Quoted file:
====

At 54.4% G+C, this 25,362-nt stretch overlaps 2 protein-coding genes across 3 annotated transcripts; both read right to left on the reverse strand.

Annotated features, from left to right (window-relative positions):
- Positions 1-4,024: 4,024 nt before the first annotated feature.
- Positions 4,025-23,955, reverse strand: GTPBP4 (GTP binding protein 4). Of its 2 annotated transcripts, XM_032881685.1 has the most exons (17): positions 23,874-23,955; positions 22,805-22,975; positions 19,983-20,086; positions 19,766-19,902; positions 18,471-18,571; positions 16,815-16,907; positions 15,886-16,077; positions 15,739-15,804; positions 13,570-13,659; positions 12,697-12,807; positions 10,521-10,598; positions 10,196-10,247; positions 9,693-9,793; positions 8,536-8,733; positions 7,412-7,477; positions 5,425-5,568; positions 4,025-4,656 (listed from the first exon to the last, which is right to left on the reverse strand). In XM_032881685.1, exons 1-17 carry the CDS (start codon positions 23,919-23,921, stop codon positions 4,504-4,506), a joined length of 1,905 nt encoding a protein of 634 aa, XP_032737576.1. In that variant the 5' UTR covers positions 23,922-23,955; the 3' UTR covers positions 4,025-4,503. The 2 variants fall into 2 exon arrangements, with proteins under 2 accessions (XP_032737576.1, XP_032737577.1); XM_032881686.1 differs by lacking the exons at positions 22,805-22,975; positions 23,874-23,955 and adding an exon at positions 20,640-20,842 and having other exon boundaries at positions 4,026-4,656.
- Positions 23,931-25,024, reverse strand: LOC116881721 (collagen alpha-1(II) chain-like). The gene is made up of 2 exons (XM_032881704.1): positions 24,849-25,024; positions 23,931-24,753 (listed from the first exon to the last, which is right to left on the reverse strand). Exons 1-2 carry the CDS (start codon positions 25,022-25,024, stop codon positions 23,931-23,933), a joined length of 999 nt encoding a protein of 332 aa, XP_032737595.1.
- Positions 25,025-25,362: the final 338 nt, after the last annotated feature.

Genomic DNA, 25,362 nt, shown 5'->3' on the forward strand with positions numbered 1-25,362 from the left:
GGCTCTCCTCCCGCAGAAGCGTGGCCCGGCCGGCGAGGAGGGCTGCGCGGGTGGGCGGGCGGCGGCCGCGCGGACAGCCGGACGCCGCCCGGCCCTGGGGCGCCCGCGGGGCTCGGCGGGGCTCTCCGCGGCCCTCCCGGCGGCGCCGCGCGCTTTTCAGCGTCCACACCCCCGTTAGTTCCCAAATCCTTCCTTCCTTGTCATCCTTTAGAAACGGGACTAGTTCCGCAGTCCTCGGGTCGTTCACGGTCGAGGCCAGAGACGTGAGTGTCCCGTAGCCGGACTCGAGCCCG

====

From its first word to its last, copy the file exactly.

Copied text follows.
At 54.4% G+C, this 25,362-nt stretch overlaps 2 protein-coding genes across 3 annotated transcripts; both read right to left on the reverse strand.

Annotated features, from left to right (window-relative positions):
- Positions 1-4,024: 4,024 nt before the first annotated feature.
- Positions 4,025-23,955, reverse strand: GTPBP4 (GTP binding protein 4). Of its 2 annotated transcripts, XM_032881685.1 has the most exons (17): positions 23,874-23,955; positions 22,805-22,975; positions 19,983-20,086; positions 19,766-19,902; positions 18,471-18,571; positions 16,815-16,907; positions 15,886-16,077; positions 15,739-15,804; positions 13,570-13,659; positions 12,697-12,807; positions 10,521-10,598; positions 10,196-10,247; positions 9,693-9,793; positions 8,536-8,733; positions 7,412-7,477; positions 5,425-5,568; positions 4,025-4,656 (listed from the first exon to the last, which is right to left on the reverse strand). In XM_032881685.1, exons 1-17 carry the CDS (start codon positions 23,919-23,921, stop codon positions 4,504-4,506), a joined length of 1,905 nt encoding a protein of 634 aa, XP_032737576.1. In that variant the 5' UTR covers positions 23,922-23,955; the 3' UTR covers positions 4,025-4,503. The 2 variants fall into 2 exon arrangements, with proteins under 2 accessions (XP_032737576.1, XP_032737577.1); XM_032881686.1 differs by lacking the exons at positions 22,805-22,975; positions 23,874-23,955 and adding an exon at positions 20,640-20,842 and having other exon boundaries at positions 4,026-4,656.
- Positions 23,931-25,024, reverse strand: LOC116881721 (collagen alpha-1(II) chain-like). The gene is made up of 2 exons (XM_032881704.1): positions 24,849-25,024; positions 23,931-24,753 (listed from the first exon to the last, which is right to left on the reverse strand). Exons 1-2 carry the CDS (start codon positions 25,022-25,024, stop codon positions 23,931-23,933), a joined length of 999 nt encoding a protein of 332 aa, XP_032737595.1.
- Positions 25,025-25,362: the final 338 nt, after the last annotated feature.

Genomic DNA, 25,362 nt, shown 5'->3' on the forward strand with positions numbered 1-25,362 from the left:
GGCTCTCCTCCCGCAGAAGCGTGGCCCGGCCGGCGAGGAGGGCTGCGCGGGTGGGCGGGCGGCGGCCGCGCGGACAGCCGGACGCCGCCCGGCCCTGGGGCGCCCGCGGGGCTCGGCGGGGCTCTCCGCGGCCCTCCCGGCGGCGCCGCGCGCTTTTCAGCGTCCACACCCCCGTTAGTTCCCAAATCCTTCCTTCCTTGTCATCCTTTAGAAACGGGACTAGTTCCGCAGTCCTCGGGTCGTTCACGGTCGAGGCCAGAGACGTGAGTGTCCCGTAGCCGGACTCGAGCCCG